On Sunday, tennis legend John McEnroe ruffled the feathers of feminists everywhere when he explained that tennis star Serena Williams, while being the "best female player ever," would rank around 700 in the men's circuit.
Here's the exchange with NPR reporter Lulu Garcia-Navarro:
Garcia-Navarro: We're talking about male players but there is of course wonderful female players. Let's talk about Serena Williams. You say she is the best female player in the world in the book.
McEnroe: Best female player ever — no question.
Garcia-Navarro: Some wouldn't qualify it, some would say she's the best player in the world. Why qualify it?
McEnroe: Oh! Uh, she's not, you mean, the best player in the world, period?
Garcia-Navarro: Yeah, the best tennis player in the world. You know, why say female player?
McEnroe: Well because if she was in, if she played the men's circuit she'd be like 700 in the world.
The Left, all too quick to be outraged, branded the colorful tennis player a sexist for daring to voice such a simple truth rooted in (apparently misogynistic) biology. The media, needless to say, began sharpening their knives for McEnroe the moment the NPR interview was published.
On Tuesday morning, CBS This Morning jumped at the chance to press the tennis star for his recently-committed sins against Feminism, but when confronted, McEnroe refused to apologize.
"I'm just waiting, would you like to apologize?" asked co-host Norah O'Donnell.
"Uh, no," answered McEnore, before lamenting the asinine tendency for those in the tennis world to compare men and women.
Good for McEnroe. He shouldn't be bullied by the media into an apology for stating something so obvious, backed by enormous evidence.
First of all, McEnroe did not slight Williams at all, as has been suggested. He made it clear that Williams is the "best female player ever — no question," and only made his comment about a possible 700 ranking when pressed by NPR. So the claim that his comment was "unnecessary" and therefore insensitive is absurd.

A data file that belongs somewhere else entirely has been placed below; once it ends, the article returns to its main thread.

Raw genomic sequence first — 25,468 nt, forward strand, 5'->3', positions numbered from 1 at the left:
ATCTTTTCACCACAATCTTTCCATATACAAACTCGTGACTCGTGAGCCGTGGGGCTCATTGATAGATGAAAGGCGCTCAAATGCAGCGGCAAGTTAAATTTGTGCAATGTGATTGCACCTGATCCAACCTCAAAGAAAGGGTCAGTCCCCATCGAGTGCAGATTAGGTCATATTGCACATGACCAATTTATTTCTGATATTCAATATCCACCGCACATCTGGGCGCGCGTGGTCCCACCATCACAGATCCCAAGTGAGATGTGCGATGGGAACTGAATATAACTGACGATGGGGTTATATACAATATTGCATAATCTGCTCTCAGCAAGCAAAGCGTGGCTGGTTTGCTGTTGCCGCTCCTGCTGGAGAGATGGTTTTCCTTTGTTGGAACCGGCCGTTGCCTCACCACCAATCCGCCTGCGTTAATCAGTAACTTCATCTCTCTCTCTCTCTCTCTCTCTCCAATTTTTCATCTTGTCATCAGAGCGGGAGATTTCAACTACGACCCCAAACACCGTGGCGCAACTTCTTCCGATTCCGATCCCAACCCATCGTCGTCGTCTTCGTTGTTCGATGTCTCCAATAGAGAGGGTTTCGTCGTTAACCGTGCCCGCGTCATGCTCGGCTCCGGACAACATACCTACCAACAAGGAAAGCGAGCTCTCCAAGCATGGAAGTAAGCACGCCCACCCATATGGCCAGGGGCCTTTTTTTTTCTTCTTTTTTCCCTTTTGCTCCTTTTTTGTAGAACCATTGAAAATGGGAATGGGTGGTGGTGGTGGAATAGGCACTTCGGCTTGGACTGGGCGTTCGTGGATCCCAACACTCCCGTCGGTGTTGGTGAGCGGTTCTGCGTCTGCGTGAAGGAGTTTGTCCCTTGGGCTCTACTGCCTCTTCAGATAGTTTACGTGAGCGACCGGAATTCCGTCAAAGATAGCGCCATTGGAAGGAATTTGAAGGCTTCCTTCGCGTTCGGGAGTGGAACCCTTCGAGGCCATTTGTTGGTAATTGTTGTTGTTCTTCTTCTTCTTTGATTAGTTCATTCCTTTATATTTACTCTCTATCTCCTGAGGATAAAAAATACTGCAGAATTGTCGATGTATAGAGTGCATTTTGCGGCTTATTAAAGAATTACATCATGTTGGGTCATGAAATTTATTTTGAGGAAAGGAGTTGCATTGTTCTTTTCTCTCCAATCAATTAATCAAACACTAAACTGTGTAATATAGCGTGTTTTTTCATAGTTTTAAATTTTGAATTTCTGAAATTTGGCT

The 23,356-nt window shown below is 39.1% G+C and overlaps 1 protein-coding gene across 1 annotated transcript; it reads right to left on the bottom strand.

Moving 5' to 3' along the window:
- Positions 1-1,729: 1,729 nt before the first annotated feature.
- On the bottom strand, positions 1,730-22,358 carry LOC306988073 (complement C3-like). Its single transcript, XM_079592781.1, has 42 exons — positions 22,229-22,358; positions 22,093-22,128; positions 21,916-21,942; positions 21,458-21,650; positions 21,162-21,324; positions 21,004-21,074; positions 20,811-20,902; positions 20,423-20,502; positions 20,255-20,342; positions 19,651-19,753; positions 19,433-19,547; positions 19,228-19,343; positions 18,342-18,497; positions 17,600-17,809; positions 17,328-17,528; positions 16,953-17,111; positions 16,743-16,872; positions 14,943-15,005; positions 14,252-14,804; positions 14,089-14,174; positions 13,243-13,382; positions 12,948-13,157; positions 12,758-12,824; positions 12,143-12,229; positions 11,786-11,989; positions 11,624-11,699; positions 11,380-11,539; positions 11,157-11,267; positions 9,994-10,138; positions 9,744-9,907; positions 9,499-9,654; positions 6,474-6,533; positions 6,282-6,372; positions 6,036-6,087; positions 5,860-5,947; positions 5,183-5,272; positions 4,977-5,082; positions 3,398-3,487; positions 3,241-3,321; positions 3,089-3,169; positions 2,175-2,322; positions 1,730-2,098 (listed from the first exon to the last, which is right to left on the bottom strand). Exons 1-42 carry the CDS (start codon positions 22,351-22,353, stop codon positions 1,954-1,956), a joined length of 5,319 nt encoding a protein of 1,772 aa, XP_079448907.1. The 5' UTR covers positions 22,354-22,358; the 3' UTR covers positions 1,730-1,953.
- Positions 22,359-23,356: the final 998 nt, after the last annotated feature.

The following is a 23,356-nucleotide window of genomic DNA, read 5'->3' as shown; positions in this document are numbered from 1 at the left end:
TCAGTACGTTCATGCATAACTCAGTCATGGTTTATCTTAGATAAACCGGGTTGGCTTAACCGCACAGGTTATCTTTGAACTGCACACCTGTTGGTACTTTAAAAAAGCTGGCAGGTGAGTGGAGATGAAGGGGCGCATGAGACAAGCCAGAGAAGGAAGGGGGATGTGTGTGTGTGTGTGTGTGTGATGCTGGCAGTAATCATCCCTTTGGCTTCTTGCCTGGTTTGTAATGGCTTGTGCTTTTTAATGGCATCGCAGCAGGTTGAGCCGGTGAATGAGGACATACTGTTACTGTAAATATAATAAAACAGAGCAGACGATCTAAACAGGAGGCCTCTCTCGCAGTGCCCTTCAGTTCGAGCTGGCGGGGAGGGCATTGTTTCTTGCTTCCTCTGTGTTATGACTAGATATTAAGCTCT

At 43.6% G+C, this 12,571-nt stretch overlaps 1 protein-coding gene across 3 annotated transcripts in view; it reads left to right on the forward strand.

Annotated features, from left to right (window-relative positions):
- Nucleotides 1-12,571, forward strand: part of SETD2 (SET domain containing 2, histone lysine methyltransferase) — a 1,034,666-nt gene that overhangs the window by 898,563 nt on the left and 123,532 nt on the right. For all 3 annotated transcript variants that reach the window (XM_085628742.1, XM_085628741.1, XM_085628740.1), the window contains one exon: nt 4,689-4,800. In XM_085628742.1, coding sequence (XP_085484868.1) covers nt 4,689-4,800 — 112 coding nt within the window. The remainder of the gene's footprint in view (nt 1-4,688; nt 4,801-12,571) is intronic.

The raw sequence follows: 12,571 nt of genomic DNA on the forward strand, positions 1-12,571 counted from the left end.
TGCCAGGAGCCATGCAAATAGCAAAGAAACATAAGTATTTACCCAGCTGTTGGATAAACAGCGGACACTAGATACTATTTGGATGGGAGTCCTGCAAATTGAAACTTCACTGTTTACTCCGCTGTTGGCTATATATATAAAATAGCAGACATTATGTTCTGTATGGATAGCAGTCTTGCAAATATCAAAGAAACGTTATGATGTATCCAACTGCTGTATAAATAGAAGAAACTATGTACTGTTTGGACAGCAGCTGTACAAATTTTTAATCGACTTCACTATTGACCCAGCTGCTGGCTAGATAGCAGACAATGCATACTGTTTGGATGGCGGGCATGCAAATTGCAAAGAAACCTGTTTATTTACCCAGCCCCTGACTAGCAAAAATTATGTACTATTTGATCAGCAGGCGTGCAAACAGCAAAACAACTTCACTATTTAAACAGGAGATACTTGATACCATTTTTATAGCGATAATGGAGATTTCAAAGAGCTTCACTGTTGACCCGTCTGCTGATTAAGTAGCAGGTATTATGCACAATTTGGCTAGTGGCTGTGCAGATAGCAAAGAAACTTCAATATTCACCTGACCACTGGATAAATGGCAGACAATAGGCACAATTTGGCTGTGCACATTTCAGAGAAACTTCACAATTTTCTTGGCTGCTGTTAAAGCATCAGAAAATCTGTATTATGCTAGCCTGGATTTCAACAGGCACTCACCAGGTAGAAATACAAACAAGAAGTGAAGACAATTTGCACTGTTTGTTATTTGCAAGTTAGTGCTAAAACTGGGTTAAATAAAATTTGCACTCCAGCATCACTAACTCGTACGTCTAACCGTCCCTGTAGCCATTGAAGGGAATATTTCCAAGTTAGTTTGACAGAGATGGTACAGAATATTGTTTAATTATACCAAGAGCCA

And then there's what McEnroe actually said. What is so offensive about Williams ranking 700 in the men's game? As noted by The Daily Wire on Monday, it seems fairly obvious that Williams would actually rank around 700 in the men's circuit if you look at the female star's Universal Tennis Rating and her previous interactions with ranked male players:
Looking at Williams' Universal Tennis Rating (UTR), which is the assigned numerical rating to all tennis players — both men and women — ranging on a 0 to 16.39 scale, the female athlete rates at 13.36, whereas dominant male tennis players like Roger Federer and Novak Djokovic rate at 16.26 and 16.27 respectively. The scale places Williams on-par with average men's college players (ranks about 97th out of the top 125 college men's singles) and nowhere near top-world-ranked men.
Furthermore, in 1998, Williams actually played a set against a male tennis player ranked 203 in the world, Germany's Karsten Braasch. She got her butt handed to her in embarrassing fashion, taking a 6-1 loss as her opponent smoked cigarettes and sipped beer in between change-overs.
Not to mention that small detail called biology. Williams is at such a disadvantage against men because of her genetic make-up: as highlighted in Psychology Today, "Men are on average taller than women, have more muscle mass, stronger bones, tendons, and ligaments, have bigger hearts, a greater lung volume, and a higher red blood cell count."
The effort by the media to shame McEnroe for expressing an obvious truth is terrifying. McEnroe should be applauded for refusing to offer an apology after disrupting the safe spaces of biology-denying feminists.
That said, McEnroe did go on to rank Williams fifth overall among men and women during the CBS appearance, an utter lie if his ranking is relative to their field, i.e. men's and women's tennis.